This is the moment Daniel Chao has been waiting for.
For three years, his company's Halo Sport headphones were sold only to pro and college teams, Olympic contenders and the military. Now, the company has ramped up production, and the super-high-end headphones are ready for public consumption. They go on sale Wednesday for $699 on the Halo Sport website.
The headphones shoot electrical impulses into the brain to create more synchronous connections between neurons and muscles -- and thus allegedly improve athletic performance.
"We're up to the challenge of bringing this to the masses," Chao, co-founder of Halo Sport, said at the company's San Francisco headquarters. "Sports science has definitely come a long way."
The US Olympic ski team uses Halo, as do a slew of MLB, NFL and NBA teams. The 2015 NBA champion Golden State Warriors spent this past record-breaking season piloting the headphones. Other world-class athletes, like US Olympic track star Mike Rodgers, swear by them.
Count Oakland Raiders defensive back T.J. Carrie, Philadelphia Eagles defensive end Marcus Smith and Cleveland Browns linebacker Demario Davis among the converted as well. Carrie said he has added more than seven inches to his standing vertical jump and more than 80 pounds to his weightlifting squats in the past five months. He attributes the gains to his use of the headphones.
Many athletes use wearable devices to improve their performance and apps to measure their technique. However, Halo headphones are unique in that they attempt to influence physical performance by stimulating the brain. The theory behind them: a stronger brain equals a stronger body.
Halo uses a technology known as tDCS -- transcranial direct current stimulation -- to shoot electrical currents through the brain. The headphones' foam spikes act as electrodes to speed up the neurons to the brain's motor cortex, a practice called "neuropriming."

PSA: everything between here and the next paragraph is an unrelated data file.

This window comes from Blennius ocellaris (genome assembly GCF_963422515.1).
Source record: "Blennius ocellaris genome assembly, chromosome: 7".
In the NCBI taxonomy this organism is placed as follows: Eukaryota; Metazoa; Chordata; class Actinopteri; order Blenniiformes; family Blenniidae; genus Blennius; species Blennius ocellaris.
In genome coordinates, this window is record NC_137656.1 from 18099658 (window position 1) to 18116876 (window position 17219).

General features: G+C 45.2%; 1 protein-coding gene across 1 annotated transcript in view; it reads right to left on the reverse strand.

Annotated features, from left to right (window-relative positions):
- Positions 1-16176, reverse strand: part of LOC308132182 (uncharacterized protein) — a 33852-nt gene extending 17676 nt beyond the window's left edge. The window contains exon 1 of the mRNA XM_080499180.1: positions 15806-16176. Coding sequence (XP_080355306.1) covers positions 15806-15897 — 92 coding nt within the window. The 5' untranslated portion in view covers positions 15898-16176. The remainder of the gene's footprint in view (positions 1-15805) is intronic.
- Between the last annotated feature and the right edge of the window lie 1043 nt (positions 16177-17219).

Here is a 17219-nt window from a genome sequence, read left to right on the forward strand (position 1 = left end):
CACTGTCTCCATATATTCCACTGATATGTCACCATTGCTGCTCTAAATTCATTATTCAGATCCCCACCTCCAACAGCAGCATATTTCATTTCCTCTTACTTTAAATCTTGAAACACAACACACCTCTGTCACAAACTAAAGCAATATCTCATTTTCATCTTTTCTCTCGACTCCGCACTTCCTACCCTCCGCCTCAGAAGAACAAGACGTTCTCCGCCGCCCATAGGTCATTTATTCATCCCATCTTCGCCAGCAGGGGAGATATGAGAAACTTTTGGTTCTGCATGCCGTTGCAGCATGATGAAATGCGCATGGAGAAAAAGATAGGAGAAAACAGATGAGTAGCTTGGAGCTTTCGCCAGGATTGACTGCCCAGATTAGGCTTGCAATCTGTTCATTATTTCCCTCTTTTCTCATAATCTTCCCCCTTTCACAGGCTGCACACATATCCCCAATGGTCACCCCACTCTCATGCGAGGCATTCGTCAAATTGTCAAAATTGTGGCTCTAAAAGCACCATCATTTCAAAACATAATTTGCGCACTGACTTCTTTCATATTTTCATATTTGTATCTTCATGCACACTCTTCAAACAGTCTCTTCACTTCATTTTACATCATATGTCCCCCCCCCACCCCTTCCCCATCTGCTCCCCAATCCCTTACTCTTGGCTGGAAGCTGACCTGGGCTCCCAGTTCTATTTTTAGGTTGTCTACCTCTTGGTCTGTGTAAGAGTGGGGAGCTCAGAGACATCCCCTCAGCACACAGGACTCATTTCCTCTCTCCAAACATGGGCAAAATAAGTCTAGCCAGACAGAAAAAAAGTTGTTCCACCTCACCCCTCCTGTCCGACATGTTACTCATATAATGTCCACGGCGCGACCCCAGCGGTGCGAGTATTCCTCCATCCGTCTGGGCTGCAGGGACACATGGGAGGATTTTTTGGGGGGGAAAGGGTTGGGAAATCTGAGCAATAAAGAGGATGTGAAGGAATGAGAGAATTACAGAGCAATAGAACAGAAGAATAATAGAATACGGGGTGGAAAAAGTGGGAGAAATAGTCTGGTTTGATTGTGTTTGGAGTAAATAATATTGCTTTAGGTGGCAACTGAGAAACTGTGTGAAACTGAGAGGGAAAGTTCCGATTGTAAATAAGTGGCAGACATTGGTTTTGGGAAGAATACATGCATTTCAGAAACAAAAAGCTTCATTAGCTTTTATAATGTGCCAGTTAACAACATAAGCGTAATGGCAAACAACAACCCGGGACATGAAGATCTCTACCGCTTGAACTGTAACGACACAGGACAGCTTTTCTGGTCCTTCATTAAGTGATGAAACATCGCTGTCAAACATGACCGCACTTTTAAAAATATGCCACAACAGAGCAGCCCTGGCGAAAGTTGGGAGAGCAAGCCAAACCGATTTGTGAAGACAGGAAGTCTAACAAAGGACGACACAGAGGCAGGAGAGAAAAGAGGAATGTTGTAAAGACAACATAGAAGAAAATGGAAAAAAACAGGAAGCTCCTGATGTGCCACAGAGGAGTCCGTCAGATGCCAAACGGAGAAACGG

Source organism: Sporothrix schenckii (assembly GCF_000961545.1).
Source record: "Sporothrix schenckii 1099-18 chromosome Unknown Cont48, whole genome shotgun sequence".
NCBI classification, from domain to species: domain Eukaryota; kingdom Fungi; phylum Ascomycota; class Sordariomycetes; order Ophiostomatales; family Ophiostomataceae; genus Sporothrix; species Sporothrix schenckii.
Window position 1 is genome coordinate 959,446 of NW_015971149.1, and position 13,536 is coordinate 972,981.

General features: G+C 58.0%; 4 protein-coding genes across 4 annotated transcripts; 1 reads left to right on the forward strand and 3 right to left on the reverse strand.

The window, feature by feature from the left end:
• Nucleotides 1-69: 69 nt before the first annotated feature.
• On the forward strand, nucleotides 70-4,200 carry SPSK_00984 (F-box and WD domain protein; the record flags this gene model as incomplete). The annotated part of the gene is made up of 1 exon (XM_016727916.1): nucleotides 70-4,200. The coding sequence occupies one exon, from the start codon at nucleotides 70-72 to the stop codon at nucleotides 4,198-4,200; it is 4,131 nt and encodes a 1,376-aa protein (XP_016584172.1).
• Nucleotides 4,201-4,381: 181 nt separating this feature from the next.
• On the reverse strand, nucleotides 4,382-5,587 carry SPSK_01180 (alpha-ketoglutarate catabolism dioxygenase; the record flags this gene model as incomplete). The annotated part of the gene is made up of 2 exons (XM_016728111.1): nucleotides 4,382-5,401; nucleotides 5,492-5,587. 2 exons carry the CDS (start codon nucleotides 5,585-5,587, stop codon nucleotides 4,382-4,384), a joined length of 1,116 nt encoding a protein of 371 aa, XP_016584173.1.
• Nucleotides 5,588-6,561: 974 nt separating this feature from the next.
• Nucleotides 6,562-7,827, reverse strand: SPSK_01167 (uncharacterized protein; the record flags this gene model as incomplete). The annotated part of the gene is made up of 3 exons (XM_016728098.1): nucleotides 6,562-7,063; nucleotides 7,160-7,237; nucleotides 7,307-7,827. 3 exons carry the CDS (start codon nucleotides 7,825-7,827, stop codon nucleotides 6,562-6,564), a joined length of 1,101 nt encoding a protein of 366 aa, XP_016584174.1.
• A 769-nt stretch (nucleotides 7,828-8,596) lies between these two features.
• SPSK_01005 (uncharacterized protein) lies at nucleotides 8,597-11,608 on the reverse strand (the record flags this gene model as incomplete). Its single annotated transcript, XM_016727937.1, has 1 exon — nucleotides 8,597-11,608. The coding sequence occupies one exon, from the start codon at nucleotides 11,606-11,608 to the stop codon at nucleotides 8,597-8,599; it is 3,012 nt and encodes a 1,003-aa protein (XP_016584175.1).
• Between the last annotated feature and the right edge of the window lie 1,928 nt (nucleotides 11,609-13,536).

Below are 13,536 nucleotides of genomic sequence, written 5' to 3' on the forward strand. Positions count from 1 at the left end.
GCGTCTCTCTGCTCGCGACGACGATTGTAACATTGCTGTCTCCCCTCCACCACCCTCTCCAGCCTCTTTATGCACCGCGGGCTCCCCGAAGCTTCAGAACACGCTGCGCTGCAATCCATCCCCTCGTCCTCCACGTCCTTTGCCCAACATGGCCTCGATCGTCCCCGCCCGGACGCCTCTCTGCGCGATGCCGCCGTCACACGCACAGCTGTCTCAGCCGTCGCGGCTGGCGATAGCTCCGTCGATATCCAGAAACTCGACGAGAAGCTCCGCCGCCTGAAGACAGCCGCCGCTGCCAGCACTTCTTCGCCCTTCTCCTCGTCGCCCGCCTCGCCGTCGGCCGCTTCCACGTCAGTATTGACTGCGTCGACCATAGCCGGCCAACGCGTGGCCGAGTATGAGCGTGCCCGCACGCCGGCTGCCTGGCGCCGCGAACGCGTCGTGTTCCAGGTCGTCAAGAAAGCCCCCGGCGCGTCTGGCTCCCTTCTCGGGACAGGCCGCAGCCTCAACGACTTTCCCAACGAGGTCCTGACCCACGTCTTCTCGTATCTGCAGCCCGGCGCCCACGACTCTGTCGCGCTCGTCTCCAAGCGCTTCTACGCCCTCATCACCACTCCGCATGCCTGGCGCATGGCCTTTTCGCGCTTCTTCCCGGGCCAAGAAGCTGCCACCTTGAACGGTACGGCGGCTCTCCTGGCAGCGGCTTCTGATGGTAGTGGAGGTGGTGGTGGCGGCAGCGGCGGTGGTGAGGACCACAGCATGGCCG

Halo claims that neuropriming can improve an athlete's strength, explosiveness and dexterity during workouts.
Chao, a medical doctor, and Brett Wingeier, a biomedical engineer, founded Halo Neuroscience in 2013. The pair previously were part of the creative team behind NeuroPace, a device approved by the Food and Drug Administration in 2014 to treat epileptic seizures.
More than 50 professional and college teams currently use Halo, said Chao, declining to name them due to privacy and competitive reasons.
Carrie, who is having a breakout year for the AFC West-leading Raiders, said he met Chao earlier this year when the NFL players union was introducing new technology during the run-up to Super Bowl 50, the most tech-focused bowl game in history.
Carrie said that he used the headphones to improve his lower body during off-season workouts this summer and that the benefits have carried over into this season. The third-year player, considered one of the top 10 cornerbacks in the NFL, has gotten more playing time this season than in the past.
"One of my main focuses was to improve my sense of explosion, counter reaction and overall quickness, especially from a reactionary position," Carrie said as the Raiders were enjoying a bye week. "My team and my coaches are depending on me and I want to be able to feel confident in my abilities to play at a high level."
Carrie is hoping more of his teammates are willing to give Halo a try. Chao said he can see the headphones having an impact on Carrie.
"He's been working his ass off," Chao said of Carrie. "He's showing that even a millimeter makes the difference between a touchdown, an incompletion or an interception."